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This is the way in! The entrance - the overture of the house

An exploratory tour that traces the architecture of arriving and entering.

Quick Details

Meeting point: 65185 Wiesbaden, entrance Motel One Wiesbaden, corner Biebricher Allee/Kaiser-Friedrich-Ring 81

Included in the tour fee: Themed tour

The minimum number of participants is 4.

Additional dates, group appointments or corporate events are available on request.

Please note that there is a handling fee for processing your booking and printing your ticket immediately as [email protected]

Adults
22
Children 6-12 years
5

About the architectural tour

Whether we go to the office or to the supermarket: we use entrances every day, we pass through doors but only notice them casually, out of habit and because modern entrances pretend they don’t exist: the glass doors of the hotel entrance open by themselves.

In the late 19th century, when Wiesbaden became a big city, things were different: entrances welcomed visitors and served as a means of self-expression. The portal of the Landeshaus is designed to impress with its mighty portico. It demonstratively marks the threshold between outside and inside, the transition from public to semi-public space. Similar to this are the residential buildings on Gutenbergplatz, whose entrances are guarded by obelisks: The visitor automatically assumes a posture when approaching the wrought-iron front doors.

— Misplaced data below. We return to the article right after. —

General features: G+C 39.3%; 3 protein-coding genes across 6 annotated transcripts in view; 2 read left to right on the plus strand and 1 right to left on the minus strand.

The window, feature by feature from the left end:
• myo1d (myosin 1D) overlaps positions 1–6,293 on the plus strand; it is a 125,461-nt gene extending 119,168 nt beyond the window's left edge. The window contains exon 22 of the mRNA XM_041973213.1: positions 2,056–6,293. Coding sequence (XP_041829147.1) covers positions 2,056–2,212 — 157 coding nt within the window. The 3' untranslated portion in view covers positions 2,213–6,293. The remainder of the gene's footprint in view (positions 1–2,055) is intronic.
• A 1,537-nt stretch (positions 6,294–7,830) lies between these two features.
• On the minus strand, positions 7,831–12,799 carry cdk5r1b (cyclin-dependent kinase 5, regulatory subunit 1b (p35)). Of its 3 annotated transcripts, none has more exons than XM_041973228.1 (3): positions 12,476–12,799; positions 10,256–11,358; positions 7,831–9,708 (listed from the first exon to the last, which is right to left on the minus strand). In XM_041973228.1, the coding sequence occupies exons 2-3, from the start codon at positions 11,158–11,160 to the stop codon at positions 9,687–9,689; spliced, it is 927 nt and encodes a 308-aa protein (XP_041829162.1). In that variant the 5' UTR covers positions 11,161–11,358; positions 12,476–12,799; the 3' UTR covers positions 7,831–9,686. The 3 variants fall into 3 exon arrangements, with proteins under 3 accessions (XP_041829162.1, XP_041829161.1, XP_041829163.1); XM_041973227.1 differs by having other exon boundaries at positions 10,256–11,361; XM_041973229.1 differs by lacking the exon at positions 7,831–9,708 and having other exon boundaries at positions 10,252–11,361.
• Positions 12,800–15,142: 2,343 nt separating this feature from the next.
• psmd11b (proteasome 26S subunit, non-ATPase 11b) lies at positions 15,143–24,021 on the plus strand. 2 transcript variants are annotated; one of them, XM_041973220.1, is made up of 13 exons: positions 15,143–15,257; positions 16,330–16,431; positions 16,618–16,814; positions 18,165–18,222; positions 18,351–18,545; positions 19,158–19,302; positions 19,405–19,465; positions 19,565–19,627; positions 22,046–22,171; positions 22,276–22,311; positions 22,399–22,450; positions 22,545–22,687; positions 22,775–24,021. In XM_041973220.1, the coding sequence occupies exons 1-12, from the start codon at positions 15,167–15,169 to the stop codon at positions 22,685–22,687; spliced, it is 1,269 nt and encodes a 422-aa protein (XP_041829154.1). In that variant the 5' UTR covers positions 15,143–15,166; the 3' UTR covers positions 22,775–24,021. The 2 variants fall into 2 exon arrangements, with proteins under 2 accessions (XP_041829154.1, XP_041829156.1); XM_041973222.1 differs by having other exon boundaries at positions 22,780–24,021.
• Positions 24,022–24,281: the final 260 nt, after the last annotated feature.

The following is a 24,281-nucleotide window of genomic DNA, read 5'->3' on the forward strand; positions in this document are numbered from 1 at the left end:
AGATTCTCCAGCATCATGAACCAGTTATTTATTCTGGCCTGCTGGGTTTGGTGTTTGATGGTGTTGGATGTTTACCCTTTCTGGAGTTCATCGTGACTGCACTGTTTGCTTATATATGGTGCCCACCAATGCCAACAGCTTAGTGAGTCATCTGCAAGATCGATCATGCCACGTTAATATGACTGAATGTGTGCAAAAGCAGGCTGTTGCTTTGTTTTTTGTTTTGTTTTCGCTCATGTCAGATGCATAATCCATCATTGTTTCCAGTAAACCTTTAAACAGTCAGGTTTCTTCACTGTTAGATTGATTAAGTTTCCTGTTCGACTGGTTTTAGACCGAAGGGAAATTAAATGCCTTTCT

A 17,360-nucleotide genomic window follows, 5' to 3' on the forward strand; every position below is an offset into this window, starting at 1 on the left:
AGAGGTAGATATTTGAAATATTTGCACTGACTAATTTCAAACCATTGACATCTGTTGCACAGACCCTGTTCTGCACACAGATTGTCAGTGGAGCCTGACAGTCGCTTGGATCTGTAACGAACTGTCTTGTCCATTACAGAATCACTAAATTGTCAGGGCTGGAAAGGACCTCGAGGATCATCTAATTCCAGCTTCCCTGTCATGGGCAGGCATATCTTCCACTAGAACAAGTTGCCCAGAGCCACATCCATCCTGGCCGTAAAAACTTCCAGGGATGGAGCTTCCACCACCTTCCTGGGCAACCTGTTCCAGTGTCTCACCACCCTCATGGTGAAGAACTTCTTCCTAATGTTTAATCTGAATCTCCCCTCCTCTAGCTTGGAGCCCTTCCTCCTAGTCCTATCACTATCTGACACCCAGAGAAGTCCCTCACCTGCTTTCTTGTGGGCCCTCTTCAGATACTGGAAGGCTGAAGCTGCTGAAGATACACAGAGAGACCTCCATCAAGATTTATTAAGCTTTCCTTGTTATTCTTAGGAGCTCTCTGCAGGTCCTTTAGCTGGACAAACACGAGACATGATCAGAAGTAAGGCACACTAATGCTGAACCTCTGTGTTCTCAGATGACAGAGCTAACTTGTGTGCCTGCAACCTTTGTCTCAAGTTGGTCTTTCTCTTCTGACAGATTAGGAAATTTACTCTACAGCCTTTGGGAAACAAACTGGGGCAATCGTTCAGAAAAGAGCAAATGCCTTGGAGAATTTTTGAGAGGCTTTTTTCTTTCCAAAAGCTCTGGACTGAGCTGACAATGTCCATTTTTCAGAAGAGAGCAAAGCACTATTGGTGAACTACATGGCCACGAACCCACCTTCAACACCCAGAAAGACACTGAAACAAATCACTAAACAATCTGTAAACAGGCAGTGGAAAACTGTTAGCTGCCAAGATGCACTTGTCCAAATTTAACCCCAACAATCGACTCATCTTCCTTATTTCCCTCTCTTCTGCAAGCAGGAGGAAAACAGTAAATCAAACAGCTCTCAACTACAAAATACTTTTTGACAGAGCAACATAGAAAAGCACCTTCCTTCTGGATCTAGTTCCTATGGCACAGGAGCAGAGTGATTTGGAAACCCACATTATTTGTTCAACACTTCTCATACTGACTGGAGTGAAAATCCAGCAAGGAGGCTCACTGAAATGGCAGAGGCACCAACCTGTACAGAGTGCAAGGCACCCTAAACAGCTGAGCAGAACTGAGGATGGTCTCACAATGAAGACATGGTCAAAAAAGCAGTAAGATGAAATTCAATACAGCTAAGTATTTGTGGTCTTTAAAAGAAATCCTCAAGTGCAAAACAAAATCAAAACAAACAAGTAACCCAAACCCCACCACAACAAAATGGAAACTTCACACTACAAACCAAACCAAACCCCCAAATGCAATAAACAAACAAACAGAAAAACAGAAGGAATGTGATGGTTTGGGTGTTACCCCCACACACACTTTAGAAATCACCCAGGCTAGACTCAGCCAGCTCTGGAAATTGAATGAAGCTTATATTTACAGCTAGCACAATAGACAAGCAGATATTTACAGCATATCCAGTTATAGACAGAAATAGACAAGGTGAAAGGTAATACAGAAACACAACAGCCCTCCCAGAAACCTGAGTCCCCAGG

Entrances to houses are a built form of interaction, they tell us something about the habitus of the (former) inhabitants and the change in our self-image: modernity does not attach importance to representation – and falls into the house with the door: even the apartment buildings on the upper Klopstockstraße from the 1920s do without a driveway and front garden. The two churches in the district show how important the entrance can be, even today: the gates of the Dreifaltigkeitskirche (Trinity Church), like the columned portal of the Lutherkirche (Lutheran Church), alert the visitor to the fact that he is entering a different, sacred space – he involuntarily pauses.

With Christopher Schwarz, jury member of the German Architecture Prize.